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Creationist site deliberately(?[i]) Ignores cited Evidence that African people Not Descendant from Adam & Eve or Noah

Post of the Month: February 2012


Subject:    | Genetics?
Date:       | 08 Feb 2012
Message-ID: |

Christopher, a Christian exploring the evidence, asks:
> Recently, I have been looking at the following article:
> I am not even a layman in the field myself, and would like to know if
> anyone would be willing to address this? Is the reasoning sound? Are
> there any well founded rebuttals against it?

Garamond replies:
Well, let's see what we have here.

The first sentence from your link reads:

"It comes as a surprise to most people to hear that there is abundant evidence that the entire human race came from two people just a few thousand years ago (Adam and Eve), that there was a serious population crash (bottleneck) in the recent past (at the time of the Flood), and that there was a single dispersal of people across the world after that (the Tower of Babel)."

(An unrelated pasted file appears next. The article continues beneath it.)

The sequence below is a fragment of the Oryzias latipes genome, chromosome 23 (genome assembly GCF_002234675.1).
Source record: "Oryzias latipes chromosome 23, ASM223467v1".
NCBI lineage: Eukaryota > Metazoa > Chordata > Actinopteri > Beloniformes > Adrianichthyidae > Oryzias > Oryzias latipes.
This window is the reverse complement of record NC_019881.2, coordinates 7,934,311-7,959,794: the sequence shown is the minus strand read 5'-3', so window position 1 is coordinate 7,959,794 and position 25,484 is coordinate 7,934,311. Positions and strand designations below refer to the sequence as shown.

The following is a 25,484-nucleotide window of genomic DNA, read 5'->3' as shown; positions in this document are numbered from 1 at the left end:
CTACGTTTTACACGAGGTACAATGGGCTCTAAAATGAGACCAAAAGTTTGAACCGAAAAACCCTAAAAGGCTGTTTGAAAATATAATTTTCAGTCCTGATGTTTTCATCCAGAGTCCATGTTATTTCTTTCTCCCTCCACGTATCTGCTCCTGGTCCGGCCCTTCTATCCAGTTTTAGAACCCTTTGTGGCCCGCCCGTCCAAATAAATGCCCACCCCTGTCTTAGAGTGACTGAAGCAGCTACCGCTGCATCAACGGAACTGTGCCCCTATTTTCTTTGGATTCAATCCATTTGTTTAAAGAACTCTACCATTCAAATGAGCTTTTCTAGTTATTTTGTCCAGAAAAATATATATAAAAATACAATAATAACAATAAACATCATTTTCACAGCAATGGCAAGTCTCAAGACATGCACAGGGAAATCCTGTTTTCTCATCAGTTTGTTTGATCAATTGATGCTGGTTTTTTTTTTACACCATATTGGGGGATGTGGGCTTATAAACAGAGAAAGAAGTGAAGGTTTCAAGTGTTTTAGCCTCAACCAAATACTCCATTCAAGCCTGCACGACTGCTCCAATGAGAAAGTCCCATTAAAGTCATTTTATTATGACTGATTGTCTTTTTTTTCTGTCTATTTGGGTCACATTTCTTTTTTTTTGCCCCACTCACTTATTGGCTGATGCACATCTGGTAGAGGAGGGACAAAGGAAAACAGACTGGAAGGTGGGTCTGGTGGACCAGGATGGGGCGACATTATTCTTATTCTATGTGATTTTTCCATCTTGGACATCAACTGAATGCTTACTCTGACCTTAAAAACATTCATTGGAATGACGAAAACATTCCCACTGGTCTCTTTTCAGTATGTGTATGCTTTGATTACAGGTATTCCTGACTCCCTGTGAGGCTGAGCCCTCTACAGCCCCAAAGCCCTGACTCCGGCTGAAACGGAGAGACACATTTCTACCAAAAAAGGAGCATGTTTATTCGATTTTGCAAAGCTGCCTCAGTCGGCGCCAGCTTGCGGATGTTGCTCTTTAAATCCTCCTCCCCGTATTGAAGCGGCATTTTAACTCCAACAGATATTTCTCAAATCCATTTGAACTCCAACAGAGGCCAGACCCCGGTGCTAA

This cites a 2003 article in the Journal of Creation[1], which in turn cites Dorit et al. Science 1995[2], and after quoting Dorit Nelson states "These results are quite consistent with a recent human origin and a global flood.".

Dorit's abstract reads:

"DNA polymorphism in the Y chromosome, examined at a 729-base pair intron located immediately upstream of the ZFY zinc-finger exon, revealed no sequence variation in a worldwide sample of 38 human males. This finding cannot be explained by global constraint on the intron sequence, because interspecific comparisons with other nonhuman primates revealed phylogenetically informative sequence changes. The invariance likely results from either a recent selective sweep, a recent origin for modern Homo sapiens, recurrent male population bottlenecks, or historically small effective male population sizes. A coalescence model predicts an expected time to a most recent common ancestral male lineage of 270,000 years (95 percent confidence limits: 0 to 800,000 years)."